thumbs up sign Remember that we're speaking of a fiberglass tank here, Freeman. Although its tensile strength is perhaps half the strength of steel, that's not the whole story. With steel tanks you can go with a small factor of safety because the plate is made (uniformly) by a mill, and we have more than a century of incredibly broad experience proving steel to be as strong and reliable as we think. But for fiberglass, laid up by craftspeople unknown to us, of unknown skill, who may wet the cloth not enough or too much, or may let air bubbles in, or may think it okay to have joints in the roving, you need a much larger factor of safety. I'd probably expect three belly bands; maybe only two if I knew and trusted the company and its craftspeople.

Raja, if you are an engineer, try the book I referenced. If not, remember that tanks must be designed by engineers. Good luck.


Ted Mooney,
Ted Mooney, P.E.
Striving to live Aloha - Pine Beach, New Jersey
April 22, 2008

April 23, 2008

A. Hi again,

Well, Ted, we NEVER had an 'engineer' design our products ... JUST good, hard experience.

But you do raise one point I forgot ... that is the experience of the (unknown) fibreglass fabricators.

We'd use initially a matte then a woven roving or cloth, then mat again (always between reinforcing layers) and so on and finish with a 90% resin so-called finish matte layer.

I recall vividly that we, then a still existing Richmond Hill, Ontario plant had to face a Vancouver B.C. unionized workers who claimed that they, too, could weld plastics.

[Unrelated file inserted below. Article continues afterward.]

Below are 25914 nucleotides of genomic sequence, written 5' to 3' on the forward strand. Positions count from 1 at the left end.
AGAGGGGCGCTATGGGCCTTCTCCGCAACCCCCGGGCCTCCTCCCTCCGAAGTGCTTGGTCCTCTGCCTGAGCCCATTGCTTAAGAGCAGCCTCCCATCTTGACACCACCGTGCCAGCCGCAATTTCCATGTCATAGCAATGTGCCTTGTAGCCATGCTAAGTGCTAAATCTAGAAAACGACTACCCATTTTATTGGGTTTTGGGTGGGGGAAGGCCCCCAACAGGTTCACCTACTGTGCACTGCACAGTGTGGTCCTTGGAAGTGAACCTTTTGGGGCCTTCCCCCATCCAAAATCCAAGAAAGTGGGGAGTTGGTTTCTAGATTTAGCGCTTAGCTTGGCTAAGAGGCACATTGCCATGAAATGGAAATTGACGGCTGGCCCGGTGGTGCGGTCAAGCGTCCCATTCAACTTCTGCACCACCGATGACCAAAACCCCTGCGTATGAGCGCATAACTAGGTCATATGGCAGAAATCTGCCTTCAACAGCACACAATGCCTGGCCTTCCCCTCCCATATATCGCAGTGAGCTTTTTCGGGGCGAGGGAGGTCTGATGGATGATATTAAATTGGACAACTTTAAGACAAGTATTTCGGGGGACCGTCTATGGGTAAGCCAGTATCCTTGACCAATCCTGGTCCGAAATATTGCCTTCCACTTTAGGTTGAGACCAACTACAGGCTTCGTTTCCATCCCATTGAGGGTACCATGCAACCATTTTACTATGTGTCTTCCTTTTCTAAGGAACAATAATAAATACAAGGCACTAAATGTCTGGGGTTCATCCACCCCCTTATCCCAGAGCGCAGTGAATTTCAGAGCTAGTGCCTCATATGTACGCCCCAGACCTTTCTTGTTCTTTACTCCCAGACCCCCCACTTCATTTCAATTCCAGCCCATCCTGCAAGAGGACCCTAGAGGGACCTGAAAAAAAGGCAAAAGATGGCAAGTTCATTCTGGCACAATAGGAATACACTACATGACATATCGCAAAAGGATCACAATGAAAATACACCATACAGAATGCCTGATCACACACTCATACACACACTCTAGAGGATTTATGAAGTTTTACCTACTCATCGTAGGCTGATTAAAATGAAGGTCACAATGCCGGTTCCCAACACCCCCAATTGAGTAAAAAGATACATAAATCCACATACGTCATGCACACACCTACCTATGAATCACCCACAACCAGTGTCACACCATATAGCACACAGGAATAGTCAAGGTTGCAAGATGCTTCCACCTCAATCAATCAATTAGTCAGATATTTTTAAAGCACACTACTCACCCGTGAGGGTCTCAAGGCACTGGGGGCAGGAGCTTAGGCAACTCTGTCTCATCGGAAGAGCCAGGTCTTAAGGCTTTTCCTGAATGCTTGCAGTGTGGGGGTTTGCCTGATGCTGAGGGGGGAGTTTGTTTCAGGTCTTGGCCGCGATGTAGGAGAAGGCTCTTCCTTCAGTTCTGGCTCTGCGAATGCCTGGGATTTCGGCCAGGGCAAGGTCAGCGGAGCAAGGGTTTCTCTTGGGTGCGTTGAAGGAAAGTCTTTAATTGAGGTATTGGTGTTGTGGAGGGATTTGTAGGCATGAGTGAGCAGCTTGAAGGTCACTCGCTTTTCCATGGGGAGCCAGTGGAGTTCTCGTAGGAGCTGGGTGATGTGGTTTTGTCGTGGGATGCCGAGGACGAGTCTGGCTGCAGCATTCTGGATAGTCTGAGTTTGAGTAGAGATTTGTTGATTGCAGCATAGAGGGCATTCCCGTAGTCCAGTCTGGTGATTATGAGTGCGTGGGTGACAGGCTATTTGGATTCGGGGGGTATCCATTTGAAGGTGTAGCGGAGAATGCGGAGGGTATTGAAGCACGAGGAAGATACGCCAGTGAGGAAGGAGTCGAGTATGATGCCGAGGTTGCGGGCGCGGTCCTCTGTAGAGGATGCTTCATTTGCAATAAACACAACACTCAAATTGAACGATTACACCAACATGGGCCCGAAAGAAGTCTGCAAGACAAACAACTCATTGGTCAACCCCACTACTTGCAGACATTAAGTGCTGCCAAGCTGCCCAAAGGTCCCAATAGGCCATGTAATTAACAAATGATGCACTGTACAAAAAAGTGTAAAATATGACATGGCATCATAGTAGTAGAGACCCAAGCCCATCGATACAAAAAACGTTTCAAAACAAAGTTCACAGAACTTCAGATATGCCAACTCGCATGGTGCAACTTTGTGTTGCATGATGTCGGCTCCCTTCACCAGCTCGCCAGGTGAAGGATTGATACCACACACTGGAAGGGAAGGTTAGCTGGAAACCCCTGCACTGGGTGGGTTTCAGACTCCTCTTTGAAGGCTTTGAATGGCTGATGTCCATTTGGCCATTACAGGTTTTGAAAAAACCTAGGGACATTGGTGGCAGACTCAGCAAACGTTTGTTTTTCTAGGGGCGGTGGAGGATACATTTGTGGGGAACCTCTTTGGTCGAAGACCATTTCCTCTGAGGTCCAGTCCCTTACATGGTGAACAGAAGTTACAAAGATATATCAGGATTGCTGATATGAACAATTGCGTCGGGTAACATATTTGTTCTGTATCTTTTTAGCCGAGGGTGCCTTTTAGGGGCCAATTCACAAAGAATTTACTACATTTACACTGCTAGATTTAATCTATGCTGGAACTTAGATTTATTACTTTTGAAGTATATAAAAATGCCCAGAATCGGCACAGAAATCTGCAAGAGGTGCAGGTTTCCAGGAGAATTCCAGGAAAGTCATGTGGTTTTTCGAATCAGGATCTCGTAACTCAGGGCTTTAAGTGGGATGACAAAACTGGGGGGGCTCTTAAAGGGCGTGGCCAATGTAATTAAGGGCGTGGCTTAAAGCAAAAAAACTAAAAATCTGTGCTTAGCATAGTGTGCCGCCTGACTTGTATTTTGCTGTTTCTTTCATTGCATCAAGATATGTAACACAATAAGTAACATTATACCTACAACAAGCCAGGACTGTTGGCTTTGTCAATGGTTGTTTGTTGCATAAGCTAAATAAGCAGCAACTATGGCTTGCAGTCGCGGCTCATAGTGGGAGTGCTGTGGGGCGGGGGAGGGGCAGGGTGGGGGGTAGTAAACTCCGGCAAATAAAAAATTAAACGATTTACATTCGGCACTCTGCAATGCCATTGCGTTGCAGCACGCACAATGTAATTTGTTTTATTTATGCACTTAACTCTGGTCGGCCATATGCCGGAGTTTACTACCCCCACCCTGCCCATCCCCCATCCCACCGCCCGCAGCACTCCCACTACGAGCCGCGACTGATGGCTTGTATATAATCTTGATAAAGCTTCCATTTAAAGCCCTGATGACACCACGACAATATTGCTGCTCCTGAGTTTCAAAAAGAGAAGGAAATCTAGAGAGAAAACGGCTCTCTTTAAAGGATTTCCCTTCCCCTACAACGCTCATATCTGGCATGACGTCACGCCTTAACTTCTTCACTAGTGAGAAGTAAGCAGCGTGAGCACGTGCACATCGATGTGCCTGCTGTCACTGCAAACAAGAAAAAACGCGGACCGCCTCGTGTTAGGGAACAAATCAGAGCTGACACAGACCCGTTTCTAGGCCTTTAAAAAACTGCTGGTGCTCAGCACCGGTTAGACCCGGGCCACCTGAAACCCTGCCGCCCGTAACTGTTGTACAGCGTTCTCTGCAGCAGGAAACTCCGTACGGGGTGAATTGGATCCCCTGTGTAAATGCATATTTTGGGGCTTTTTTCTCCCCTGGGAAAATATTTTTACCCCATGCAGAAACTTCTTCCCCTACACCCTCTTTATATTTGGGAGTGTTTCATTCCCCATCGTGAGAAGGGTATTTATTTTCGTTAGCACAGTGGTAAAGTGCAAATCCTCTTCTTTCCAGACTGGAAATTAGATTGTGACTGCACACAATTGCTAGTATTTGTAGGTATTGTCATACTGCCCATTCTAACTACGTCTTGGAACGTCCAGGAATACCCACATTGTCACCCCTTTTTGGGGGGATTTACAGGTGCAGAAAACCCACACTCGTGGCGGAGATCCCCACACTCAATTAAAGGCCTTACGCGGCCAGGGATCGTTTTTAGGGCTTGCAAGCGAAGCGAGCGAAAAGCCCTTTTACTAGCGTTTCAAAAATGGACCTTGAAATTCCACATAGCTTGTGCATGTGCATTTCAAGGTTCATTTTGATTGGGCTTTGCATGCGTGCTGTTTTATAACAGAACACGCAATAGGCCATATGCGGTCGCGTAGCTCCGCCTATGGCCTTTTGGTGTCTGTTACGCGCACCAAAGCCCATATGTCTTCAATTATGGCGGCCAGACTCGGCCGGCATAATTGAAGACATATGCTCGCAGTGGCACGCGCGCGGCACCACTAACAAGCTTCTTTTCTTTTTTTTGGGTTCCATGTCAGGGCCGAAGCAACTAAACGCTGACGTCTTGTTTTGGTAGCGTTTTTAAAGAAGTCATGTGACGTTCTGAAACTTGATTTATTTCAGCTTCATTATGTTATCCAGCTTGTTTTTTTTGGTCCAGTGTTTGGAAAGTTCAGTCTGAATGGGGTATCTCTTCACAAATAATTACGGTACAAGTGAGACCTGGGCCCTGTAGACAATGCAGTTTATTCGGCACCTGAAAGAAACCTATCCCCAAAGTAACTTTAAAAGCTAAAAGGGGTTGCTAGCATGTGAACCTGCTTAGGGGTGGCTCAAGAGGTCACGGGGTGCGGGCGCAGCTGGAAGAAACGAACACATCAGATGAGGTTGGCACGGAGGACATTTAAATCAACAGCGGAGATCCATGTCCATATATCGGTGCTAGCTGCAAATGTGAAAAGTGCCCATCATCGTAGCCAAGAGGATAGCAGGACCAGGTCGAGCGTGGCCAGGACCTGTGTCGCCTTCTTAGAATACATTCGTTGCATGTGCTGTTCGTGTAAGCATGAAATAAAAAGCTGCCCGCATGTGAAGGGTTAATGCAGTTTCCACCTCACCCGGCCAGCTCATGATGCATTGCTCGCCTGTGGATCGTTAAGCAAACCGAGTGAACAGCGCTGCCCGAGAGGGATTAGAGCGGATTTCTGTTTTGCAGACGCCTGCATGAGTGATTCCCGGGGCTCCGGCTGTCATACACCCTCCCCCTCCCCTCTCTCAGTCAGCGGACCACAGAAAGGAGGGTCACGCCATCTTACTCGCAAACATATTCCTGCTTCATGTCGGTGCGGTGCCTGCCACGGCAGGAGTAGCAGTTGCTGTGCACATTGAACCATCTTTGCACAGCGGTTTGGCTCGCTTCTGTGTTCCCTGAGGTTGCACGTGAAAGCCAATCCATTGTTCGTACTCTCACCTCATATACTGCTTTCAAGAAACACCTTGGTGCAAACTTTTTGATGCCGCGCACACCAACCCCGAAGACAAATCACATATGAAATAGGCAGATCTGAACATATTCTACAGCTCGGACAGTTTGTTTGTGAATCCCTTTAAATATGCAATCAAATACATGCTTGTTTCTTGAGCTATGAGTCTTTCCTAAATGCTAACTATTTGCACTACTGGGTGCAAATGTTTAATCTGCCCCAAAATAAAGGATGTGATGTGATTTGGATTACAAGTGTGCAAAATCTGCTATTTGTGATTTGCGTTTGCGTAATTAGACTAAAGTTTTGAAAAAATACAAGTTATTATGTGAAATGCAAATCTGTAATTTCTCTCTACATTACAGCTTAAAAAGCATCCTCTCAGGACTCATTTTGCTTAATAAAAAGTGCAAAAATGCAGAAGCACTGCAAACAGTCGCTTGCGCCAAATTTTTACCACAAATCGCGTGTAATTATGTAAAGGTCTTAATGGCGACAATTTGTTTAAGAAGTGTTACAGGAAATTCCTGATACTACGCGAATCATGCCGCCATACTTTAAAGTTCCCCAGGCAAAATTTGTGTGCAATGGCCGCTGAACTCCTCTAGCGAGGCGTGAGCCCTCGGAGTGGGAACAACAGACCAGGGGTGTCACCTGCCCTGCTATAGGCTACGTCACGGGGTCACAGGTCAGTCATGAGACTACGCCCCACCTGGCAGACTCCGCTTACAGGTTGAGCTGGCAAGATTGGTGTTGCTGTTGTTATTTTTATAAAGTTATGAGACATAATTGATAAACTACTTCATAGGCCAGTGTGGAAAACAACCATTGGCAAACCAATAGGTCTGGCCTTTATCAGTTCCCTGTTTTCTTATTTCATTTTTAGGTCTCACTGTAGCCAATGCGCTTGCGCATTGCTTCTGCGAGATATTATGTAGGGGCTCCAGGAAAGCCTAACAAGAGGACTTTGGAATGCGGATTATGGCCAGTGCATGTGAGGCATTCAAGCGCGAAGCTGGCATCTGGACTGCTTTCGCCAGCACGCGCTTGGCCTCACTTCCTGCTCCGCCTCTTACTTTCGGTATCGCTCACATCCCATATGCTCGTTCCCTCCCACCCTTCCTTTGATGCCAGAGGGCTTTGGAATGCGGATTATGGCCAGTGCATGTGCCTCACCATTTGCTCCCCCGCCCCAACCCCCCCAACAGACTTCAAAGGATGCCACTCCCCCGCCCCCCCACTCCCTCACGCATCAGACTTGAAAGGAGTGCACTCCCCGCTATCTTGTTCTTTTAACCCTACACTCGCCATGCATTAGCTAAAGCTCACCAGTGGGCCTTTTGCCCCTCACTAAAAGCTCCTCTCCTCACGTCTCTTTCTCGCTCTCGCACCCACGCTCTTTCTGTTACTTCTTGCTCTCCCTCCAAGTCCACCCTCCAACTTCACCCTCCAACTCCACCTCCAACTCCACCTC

This was either Hooker Chemicals or Albright & Wilson.

We had made rigid PVC, no FRP, tanks with slots for the electrodes to high tolerances and made the welding in a controlled atmosphere.

I was given the task of checking out all welding which was done by an outside Company ... all weld pieces being made of 1/2" thick PVC, duly mitered.

Our best guy, a Swiss, hit the miraculous figure of l00%. Even German text books on welding said that this was rare but possible & had been done. Most guys hit over 90% of tensile -- then the union tests came in ... the best was 30%! Yes, thirty percent! YUCKS !

I know that this isn't FRP but it sure shows how well-trained thermoplastic welders can perform.

For those FRP tanks I'd assume a wall thickness of 3/l6" to 1/4" with the top flange @ 1/2" thick BUT properly laid up in accordance with Hoyle! Then we'd run a test with a tank being filled up to the brim ... and if undue deflection was noticed, ah, we'd add some more FRP.

FRP suffers, as you might well know, from permeation. Hence the PVC approach, often FRP'd ... and that Company is Alcore Fabricating who very successfully made the world's first dual laminate tanks ... and was commissioned to make Chlorate Tanks for Hooker down in Mississippi in around 1963 .... and I held the first paper on that design which is now called Dual Laminates.

freeman newton portrait
Freeman Newton [deceased]
(It is our sad duty to advise that Freeman passed away
April 21, 2012. R.I.P. old friend).

Q. Dear Raja,

would you please give me your FRP material type and composition such as the type of resin that you used and etc. Have you got some mechanical testing on your material? If yes please give us the mechanical strength of your produced FRP, then please let me know your tank design thickness. Thanks


Yuli Setyawan
- Jakarta, Indonesia
September 16, 2010

A. Hi Yuli. For plating shop applications, corrosion resistance is important, and vinyl ester is probably the most universal resin for this purpose. Good luck.

Luck & Regards,

Ted Mooney,
Ted Mooney, P.E.
Striving to live Aloha - Pine Beach, New Jersey